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UN calls on WA parliament to block anti-protest laws -

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MARK COLVIN: The United Nations human rights office has warned that a West Australian Government bill will silence dissent and punish expression protected by international law.

The state's Upper House is debating legislation which would make it illegal for protesters to prevent a lawful activity.

It would also drastically increase the jail time for such offences.

The proposed laws particularly target environmentalists who lock themselves to trees or heavy machinery.

Three UN experts have warned that they would drastically increase police powers and have called for Parliament to block the bill.

Anthony Stewart reports.

ANTHONY STEWART: The United Nations human rights office is warning protests are at risk in Western Australia.

(Protesters chanting)

ANTHONY STEWART: Three UN Special Rapporteurs have today issued a statement calling on WA to abandon proposed anti-protest laws, which are currently being debated in the state's Upper House.

UN SPECIAL RAPPORTEURS STATEMENT (voiceover): The proposed legislation will have the chilling effect of silencing dissenters and punishing expression protected by international human rights law. It disproportionately criminalises legitimate protest actions.

ANTHONY STEWART: The prevention of lawful activity bill will add an offence to the criminal code which makes it illegal for a person to physically prevent another person from carrying out a lawful activity.

The Government has stated its aim is to stop what it's labelled "radical protesters" who use devices such as thumb and arm locks to delay major projects.

Since the bill's introduction last year, it's been heavily criticised by church groups, the Farmers' Federation, Law Society and unions.

Meredith Hammat is the secretary of Unions WA.

MEREDITH HAMMAT: We are concerned it could be used in wide variety of different circumstances and really misused in effect. So, it creates a new offence which means, if you're preventing lawful activity, that would be a criminal offence.

And that's drafted in a way that's incredibly vague. It also makes it possible for people to be charged if they're in possession of a thing.

And again, it's in incredibly vague terms that could be applied in a variety of circumstances. The other thing that is concerning about this bill is that is reverses the onus of proof.

And so in circumstances people might be forced to prove that they were just simply going about their business and yet they've been caught up in these very wide-ranging, very poorly drafted laws.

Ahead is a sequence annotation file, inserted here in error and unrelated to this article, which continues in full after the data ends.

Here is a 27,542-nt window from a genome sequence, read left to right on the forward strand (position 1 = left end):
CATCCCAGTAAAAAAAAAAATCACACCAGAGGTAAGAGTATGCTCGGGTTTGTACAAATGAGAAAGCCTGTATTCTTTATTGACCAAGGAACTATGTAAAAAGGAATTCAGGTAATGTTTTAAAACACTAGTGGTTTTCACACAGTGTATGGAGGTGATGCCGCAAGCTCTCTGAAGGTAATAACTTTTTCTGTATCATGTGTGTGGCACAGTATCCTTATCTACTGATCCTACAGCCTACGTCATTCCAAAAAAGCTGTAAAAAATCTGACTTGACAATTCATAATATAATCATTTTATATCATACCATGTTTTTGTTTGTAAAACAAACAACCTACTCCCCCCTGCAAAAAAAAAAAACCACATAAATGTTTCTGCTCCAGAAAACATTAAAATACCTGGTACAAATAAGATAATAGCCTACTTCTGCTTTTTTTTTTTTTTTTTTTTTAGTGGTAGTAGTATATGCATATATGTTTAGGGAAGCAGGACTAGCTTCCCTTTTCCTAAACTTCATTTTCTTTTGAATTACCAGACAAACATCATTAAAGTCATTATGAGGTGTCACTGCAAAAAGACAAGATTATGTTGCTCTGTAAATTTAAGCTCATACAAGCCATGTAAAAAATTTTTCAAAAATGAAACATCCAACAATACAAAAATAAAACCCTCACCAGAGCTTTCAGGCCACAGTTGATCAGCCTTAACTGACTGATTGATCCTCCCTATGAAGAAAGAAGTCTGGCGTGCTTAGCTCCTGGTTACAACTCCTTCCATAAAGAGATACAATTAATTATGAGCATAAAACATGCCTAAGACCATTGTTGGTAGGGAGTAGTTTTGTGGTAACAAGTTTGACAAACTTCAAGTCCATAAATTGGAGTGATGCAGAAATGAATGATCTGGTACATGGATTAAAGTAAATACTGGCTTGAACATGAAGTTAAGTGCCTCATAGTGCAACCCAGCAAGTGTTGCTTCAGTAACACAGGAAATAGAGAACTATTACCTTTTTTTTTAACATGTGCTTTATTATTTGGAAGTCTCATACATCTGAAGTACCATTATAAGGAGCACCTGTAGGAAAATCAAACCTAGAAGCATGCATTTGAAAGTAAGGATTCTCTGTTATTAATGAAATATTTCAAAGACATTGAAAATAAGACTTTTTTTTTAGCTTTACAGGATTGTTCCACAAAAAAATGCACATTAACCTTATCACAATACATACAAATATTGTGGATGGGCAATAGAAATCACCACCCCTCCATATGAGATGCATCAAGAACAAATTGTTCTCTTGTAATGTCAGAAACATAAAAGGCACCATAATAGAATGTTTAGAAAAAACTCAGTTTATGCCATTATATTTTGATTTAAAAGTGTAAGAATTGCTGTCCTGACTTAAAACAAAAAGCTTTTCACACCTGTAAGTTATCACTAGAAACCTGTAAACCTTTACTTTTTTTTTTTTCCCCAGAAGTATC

ANTHONY STEWART: It's a view shared by the UN human rights office.

UN SPECIAL RAPPORTEURS STATEMENT (voiceover): The bill discourages legitimate protest activity and instead, prioritises business and government resource interests over the democratic rights of individuals.

ANTHONY STEWART: The UN has also raised concern about the new criminal penalties the bill imposes.

They include a prison term of up to two years or a fine of $24,000.

Upper House Greens member Lynn MacLaren says the Government cannot ignore the UN.

LYNN MACLAREN: It's a very poorly drafted, stiff penalties and it involves removing the presumption of innocence. So it's amazing how a short four-clause bill has offended the UN and all of civil society in the way that is has, and that the Barnett Government continues to ignore our criticism.

ANTHONY STEWART: The WA Premier Colin Barnett rejects the criticism.

COLIN BARNETT: Anyone can have a view about that but this is Western Australia, it's Australia, this is a first-world nation with great freedoms, civil liberties and the like. This is not some despot country in Africa or wherever, and any suggestion that you know there is some sort of unreasonable crackdown on protesters is just false.

ANTHONY STEWART: He says the changes are about protecting people.

COLIN BARNETT: What we are proposing to do is to have some measures which will prevent people from putting themselves in danger or others in danger in terms of having to rescue them. I will always facilitate, allow protests to take place but they need to peaceful and they do not need to be of a nature that endanger individuals. That is what we are about.

MARK COLVIN: The West Australian Premier Colin Barnett ending that report from Anthony Stewart.